The Shawn Elliott Era

In 2017, Georgia State would make their biggest decision to date, hiring Shawn Elliott. Since day one, the former offensive line coach for the South Carolina Gamecocks has brought the school success.

The Panthers won their first bowl game in his first season. After a tough 2018 season (2-10), the Panthers came back strong in 2019 with a program-defining win over Tennessee, one of the biggest upsets in college football history.

Led by senior quarterback Dan Ellington on literally one leg, the Panthers earned a trip to the Arizona Bowl but fell to Wyoming in a year that showed signs of growth. After the game, Coach Elliott highlighted how far Georgia State has come as a football program in his two years so far.

“Four years ago, students wouldn’t make the trip to see Georgia State University, and [The Signal] are here, so I thank you,” Elliott said.


Looking Ahead

While the future looks bright for the program, there are still challenges ahead. One obstacle is gaining the support of an inconsistent fan base. The stadium has a capacity of 24,333, yet the attendance fails to sell out the stadium most of the time.

Part of the issue is that many students do not live on campus and thus miss out on the games through no fault of their own. Current Associate Athletic Director Mike Holmes blames the lack of attendance on a diverse audience.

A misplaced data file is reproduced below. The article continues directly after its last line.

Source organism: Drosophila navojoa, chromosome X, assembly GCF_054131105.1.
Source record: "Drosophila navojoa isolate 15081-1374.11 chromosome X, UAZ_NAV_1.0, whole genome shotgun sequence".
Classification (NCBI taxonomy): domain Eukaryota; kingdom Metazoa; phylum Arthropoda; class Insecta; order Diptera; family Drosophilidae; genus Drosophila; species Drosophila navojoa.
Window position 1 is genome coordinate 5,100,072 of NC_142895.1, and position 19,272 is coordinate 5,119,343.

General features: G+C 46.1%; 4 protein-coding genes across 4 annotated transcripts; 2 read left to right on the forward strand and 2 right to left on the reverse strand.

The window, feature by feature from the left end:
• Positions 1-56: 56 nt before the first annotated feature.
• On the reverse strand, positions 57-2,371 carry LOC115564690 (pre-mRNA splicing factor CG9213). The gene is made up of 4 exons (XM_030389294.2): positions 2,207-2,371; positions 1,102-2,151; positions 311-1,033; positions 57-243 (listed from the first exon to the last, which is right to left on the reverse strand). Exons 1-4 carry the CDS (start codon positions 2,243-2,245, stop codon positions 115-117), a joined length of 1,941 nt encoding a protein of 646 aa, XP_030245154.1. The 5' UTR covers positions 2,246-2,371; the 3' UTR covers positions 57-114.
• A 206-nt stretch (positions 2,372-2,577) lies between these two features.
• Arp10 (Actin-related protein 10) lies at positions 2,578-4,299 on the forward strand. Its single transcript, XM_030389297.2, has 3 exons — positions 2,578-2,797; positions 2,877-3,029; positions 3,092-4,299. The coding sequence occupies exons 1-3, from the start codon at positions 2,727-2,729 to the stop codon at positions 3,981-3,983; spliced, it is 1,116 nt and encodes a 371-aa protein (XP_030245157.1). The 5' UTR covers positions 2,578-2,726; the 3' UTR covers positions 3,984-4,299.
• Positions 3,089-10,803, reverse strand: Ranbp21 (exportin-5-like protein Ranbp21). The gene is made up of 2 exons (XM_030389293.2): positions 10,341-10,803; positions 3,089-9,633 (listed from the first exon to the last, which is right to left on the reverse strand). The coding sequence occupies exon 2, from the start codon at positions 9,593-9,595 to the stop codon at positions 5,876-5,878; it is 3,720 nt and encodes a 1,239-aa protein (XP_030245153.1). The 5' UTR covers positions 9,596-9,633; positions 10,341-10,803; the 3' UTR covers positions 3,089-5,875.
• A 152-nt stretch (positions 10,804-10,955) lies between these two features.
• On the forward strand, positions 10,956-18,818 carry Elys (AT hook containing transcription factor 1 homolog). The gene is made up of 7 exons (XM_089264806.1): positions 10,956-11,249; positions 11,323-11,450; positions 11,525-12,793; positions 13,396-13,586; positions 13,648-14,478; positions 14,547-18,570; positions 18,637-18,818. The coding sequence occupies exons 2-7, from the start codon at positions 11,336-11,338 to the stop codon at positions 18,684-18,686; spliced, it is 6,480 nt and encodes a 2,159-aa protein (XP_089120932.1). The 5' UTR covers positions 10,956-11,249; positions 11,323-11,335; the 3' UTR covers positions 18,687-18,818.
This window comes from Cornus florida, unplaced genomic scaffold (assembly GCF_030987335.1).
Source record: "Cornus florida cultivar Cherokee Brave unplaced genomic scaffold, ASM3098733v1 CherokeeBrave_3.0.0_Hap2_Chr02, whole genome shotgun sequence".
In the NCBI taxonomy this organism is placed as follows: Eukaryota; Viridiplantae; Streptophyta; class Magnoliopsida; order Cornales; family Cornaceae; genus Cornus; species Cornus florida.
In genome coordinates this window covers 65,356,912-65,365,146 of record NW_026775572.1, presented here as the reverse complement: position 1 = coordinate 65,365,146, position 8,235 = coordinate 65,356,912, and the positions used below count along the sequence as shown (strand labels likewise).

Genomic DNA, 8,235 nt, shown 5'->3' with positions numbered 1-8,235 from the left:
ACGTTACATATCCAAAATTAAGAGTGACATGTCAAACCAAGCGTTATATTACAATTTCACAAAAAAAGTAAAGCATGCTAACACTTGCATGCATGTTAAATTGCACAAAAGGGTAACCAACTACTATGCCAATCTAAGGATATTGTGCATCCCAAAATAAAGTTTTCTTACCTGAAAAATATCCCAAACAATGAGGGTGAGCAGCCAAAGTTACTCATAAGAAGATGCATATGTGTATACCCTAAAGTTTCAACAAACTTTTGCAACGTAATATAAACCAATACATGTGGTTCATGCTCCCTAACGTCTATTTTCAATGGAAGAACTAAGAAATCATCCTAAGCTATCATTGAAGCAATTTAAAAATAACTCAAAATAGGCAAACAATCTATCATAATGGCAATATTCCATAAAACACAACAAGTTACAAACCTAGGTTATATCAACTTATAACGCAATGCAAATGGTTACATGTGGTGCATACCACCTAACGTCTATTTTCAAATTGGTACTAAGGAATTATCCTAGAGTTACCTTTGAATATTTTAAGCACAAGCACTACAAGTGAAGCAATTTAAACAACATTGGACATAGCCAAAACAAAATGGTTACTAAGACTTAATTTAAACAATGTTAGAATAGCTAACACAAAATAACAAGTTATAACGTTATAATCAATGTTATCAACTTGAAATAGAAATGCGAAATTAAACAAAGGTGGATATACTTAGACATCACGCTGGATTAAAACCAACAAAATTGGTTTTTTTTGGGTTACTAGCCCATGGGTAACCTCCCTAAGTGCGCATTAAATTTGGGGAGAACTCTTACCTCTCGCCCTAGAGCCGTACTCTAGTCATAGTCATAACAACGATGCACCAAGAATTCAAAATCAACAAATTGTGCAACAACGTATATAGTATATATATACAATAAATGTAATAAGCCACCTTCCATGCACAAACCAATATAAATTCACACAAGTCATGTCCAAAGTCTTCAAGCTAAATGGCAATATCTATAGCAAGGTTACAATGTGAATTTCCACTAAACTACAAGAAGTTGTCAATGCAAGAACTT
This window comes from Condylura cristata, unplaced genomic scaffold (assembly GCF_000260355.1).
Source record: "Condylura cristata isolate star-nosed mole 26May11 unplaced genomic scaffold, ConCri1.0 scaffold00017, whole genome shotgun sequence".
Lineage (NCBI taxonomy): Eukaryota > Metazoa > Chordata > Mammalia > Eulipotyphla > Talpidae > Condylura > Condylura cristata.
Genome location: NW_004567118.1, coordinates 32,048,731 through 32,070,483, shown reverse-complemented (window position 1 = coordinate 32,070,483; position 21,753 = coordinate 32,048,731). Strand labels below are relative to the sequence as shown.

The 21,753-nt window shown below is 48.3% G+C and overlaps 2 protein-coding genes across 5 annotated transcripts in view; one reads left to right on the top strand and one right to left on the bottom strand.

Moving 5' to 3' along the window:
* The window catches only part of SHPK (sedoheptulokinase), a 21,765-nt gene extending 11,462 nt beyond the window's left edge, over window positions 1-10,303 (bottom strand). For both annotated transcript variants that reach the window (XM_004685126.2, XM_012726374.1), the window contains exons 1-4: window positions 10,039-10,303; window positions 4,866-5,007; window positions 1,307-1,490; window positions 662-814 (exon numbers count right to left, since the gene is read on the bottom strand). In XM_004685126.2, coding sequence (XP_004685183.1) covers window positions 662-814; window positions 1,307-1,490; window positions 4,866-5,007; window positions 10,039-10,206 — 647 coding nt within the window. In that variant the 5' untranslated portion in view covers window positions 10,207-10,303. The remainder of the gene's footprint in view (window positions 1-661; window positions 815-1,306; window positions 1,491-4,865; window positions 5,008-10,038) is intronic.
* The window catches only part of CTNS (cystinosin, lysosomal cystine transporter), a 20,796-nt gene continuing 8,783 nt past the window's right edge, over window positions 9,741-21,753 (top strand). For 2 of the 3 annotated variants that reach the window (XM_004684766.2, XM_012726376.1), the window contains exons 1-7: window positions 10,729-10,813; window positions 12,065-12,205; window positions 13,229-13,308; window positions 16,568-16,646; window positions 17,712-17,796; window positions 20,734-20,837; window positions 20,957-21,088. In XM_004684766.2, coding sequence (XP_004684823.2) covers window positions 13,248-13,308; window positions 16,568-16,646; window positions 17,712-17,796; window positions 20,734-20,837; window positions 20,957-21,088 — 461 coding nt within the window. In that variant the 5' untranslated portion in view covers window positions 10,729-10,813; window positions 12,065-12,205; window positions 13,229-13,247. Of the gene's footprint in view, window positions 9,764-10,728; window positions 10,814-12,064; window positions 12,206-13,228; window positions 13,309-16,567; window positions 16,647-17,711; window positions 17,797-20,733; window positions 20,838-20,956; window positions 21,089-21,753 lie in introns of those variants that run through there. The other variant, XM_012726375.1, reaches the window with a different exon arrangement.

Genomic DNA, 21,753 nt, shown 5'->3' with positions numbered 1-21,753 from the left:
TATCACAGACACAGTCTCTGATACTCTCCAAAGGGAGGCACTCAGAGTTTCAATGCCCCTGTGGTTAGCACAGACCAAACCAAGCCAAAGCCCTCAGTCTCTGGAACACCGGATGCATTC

“We have a very diverse student base and having a diverse base means a lot of diverse interest,” Holmes said.

The other challenge for the program is finding its identity not just in a crowded city but a crowded state. Georgia is seen by many as the capital of college football, housing historic programs such as the University of Georgia in Athens and Georgia Tech in Atlanta. Although it has made great strides to be on par with UGA and Georgia Tech, Georgia State still has a long way to go to stand out from the competition.

Georgia State not only should be proud of what they have done in a decade but commended. To build a program from scratch at a commuter school is a victory on its own, and only bright things are ahead for Panther football.